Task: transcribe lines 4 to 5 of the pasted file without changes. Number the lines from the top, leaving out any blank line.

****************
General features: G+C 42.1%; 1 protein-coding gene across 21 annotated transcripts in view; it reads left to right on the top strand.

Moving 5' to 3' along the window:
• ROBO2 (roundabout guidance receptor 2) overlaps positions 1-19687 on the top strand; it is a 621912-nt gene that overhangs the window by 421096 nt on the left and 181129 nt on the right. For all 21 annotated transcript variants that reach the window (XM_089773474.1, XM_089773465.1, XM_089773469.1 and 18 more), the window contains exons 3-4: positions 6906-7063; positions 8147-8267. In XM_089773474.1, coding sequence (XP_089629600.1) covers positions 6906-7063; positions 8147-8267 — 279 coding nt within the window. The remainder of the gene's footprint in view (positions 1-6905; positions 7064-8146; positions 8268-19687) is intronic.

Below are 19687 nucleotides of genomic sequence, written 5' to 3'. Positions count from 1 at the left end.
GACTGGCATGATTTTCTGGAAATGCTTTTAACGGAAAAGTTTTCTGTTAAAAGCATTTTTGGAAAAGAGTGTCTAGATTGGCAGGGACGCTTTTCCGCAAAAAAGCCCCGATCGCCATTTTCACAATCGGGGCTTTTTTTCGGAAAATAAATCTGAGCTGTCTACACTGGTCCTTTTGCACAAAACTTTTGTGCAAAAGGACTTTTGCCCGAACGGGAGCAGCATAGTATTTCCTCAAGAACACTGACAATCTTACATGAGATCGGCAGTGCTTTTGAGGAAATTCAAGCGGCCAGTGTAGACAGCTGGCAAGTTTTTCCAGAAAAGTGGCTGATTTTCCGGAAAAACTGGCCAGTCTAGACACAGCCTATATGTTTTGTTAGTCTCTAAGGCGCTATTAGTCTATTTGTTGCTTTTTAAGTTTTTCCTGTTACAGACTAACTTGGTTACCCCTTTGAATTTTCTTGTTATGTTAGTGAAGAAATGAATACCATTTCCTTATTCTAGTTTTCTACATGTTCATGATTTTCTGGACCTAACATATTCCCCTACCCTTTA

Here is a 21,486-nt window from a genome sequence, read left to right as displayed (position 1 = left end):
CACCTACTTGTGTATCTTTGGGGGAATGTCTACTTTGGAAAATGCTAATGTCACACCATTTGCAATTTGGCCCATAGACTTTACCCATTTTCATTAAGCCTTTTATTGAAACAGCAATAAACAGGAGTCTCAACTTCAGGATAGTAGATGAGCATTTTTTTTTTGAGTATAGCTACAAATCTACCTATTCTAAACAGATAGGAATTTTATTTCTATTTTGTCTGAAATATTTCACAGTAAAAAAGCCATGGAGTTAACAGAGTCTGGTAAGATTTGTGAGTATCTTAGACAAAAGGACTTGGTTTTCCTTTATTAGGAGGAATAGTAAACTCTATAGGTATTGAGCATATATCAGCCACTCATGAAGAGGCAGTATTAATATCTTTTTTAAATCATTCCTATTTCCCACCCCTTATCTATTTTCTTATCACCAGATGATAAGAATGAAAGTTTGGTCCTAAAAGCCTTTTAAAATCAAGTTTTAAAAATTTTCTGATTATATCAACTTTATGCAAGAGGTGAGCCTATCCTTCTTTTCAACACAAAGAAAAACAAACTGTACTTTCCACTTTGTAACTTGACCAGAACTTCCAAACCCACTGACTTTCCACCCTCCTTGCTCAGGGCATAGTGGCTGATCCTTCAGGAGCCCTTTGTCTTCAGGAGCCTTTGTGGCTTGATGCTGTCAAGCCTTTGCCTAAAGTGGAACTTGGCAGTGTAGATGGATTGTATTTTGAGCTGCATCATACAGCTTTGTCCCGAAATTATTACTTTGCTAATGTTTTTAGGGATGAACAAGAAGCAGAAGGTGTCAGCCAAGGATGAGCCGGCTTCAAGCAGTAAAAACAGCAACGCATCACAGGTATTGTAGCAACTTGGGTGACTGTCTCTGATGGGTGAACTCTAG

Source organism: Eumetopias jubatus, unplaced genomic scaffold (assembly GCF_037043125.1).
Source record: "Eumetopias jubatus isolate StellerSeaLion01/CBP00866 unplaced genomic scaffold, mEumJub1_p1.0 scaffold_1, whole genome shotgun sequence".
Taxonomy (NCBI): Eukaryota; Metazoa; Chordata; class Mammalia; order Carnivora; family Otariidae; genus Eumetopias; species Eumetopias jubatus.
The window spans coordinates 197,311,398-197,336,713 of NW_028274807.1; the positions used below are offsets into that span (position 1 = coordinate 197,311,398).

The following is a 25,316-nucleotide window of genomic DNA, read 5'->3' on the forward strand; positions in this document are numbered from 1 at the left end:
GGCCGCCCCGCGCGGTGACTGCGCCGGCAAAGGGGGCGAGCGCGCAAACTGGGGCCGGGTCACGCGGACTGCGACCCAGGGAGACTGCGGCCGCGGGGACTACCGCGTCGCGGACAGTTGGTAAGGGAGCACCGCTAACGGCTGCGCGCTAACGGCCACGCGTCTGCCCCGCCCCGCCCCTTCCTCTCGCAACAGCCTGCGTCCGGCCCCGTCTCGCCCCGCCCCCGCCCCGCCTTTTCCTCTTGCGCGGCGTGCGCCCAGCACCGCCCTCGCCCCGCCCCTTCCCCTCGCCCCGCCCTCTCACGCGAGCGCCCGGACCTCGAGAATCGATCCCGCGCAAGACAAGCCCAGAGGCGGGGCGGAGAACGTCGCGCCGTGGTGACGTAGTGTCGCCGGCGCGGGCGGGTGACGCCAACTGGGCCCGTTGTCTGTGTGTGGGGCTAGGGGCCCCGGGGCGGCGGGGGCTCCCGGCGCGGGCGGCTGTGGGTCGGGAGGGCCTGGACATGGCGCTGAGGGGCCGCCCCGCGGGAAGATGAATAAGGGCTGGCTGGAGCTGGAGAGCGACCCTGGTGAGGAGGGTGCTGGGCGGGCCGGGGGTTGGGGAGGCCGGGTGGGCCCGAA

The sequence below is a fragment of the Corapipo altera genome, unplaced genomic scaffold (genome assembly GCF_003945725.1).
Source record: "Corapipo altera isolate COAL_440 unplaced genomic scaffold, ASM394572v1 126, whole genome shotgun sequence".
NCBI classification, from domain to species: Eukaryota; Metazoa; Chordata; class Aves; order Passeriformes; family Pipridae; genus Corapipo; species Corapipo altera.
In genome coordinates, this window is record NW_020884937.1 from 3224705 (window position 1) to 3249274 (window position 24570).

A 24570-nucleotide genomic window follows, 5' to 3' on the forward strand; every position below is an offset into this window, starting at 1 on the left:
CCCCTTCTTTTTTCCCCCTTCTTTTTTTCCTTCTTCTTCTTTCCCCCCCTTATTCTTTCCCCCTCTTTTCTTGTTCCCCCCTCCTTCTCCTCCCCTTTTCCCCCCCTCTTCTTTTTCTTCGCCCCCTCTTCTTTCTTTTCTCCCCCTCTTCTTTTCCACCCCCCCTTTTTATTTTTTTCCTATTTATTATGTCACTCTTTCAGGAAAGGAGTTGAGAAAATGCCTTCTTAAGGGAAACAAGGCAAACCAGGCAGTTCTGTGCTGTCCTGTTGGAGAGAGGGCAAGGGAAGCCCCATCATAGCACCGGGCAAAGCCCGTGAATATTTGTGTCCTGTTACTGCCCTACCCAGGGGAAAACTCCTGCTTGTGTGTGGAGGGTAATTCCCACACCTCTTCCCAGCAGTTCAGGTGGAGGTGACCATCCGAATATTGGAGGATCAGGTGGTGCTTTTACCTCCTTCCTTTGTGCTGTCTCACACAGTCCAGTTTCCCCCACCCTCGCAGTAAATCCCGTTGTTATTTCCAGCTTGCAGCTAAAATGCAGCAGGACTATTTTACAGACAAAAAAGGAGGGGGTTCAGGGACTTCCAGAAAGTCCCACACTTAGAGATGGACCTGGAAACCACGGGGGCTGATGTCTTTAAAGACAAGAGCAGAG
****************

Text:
Below are 19687 nucleotides of genomic sequence, written 5' to 3'. Positions count from 1 at the left end.
GACTGGCATGATTTTCTGGAAATGCTTTTAACGGAAAAGTTTTCTGTTAAAAGCATTTTTGGAAAAGAGTGTCTAGATTGGCAGGGACGCTTTTCCGCAAAAAAGCCCCGATCGCCATTTTCACAATCGGGGCTTTTTTTCGGAAAATAAATCTGAGCTGTCTACACTGGTCCTTTTGCACAAAACTTTTGTGCAAAAGGACTTTTGCCCGAACGGGAGCAGCATAGTATTTCCTCAAGAACACTGACAATCTTACATGAGATCGGCAGTGCTTTTGAGGAAATTCAAGCGGCCAGTGTAGACAGCTGGCAAGTTTTTCCAGAAAAGTGGCTGATTTTCCGGAAAAACTGGCCAGTCTAGACACAGCCTATATGTTTTGTTAGTCTCTAAGGCGCTATTAGTCTATTTGTTGCTTTTTAAGTTTTTCCTGTTACAGACTAACTTGGTTACCCCTTTGAATTTTCTTGTTATGTTAGTGAAGAAATGAATACCATTTCCTTATTCTAGTTTTCTACATGTTCATGATTTTCTGGACCTAACATATTCCCCTACCCTTTA